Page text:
In a ceremony emphasizing co-operation and reconciliation, a replica of a Haida totem pole has been raised on Semiahmoo First Nation traditional territory, at Peace Arch Provincial Park.
Participating in the ceremony were Semiahmoo Chief Harley Chappell, Kwakwaka’wakw Hereditary Chiefs Bill Cranmer and David Mungo Knox, Council of the Haida Nation President Peter Lantin and Premier John Horgan.
“It’s exciting to see three Nations come together, as well as the provincial government, to bring life back to this pole,” said Semiahmoo Chief Harley Chappell (Xwopokton). “The rest of society needs at least a glimpse into our world. It brings an understanding, which brings less fear. And when there’s less fear, it brings appreciation for our differences.”
The totem pole is a replica of a pole from the Haida village of Skedans and was carved for the Royal British Columbia Museum by respected Kwakwaka’wakw carver Mungo Martin. The pole was raised at the Peace Arch border crossing in the 1950s. It was removed without consultation or notice during the provincial government’s reconstruction of the Peace Arch Visitor Centre in November 2008.
At the ceremony, Premier Horgan apologized for the treatment of the pole.
“On behalf of the Province of British Columbia, I offer a sincere apology to the Haida Nation, the Semiahmoo Nation, the Kwakwaka’wakw Nation and the family of the late Mungo Martin. The Province acknowledges its mistreatment of the totem pole during its abrupt, undignified removal from the Peace Arch border crossing 10 years ago.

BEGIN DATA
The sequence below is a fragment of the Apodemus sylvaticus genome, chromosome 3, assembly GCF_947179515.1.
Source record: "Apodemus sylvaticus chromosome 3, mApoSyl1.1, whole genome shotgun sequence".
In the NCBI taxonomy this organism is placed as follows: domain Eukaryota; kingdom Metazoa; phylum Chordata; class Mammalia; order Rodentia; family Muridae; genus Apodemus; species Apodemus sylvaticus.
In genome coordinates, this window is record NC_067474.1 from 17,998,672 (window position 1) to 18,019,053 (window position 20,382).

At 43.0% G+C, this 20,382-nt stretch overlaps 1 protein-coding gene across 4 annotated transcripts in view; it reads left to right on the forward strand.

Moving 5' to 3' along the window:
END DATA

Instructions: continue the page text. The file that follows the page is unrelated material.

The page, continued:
“As we stand up the pole, we stand up together to set things right and honour the traditions of the communities it is connected to. Acknowledging the wrongs of the past is key to moving forward with reconciliation and setting a new path of respect and partnership,” said Premier Horgan.
The pole has been restored and raised in accordance with the cultures and traditions of the Semiahma, Kwakwaka’wakw and Haida peoples.
A formal apology will follow when the B.C. legislature resumes.
Kwakwaka’wakw Hereditary Chief Bill Cranmer (Kwaxalanukwama’yi) –
“If it wasn’t for Mungo Martin, we wouldn’t be able to do this important work, the ability to carry on with our ceremonies. He hung on to Indigenous culture when it was illegal, so we have a lot to be thankful for.”
Kwakwaka’wakw Hereditary Chief David Mungo Knox (‘Walas ‘Namugwis) –
“This is one small step to bury the hatchet about the ugliness that was put forward way back when the boat-people first came here. It’s time to move on; to embrace, to think happy thoughts as best we can, and all walk together as one Nation.”
Council of the Haida Nation President Peter Lantin (kil tlaats ‘gaa) –
“This beautiful pole is the creation of three nations coming together – it’s a Haida story told through the hands of Mungo Martin, a high-standing Kwakwaka’wakw artist and leader, and the Pole is being stood up on Semiahmoo traditional territory. It’s meaningful that this pole is being raised today; three nations standing together is an important message for visitors to receive as they come across the border, especially today in these fractious times.”
Lisa Beare, Minister of Tourism, Arts and Culture –
“This replica Haida pole stands at the Canadian border as a reminder of our shared history. Today, we come together in the spirit of reconciliation and renewal, and celebrate the knowledge, history and contributions of the nations that are represented in this important piece of cultural heritage.”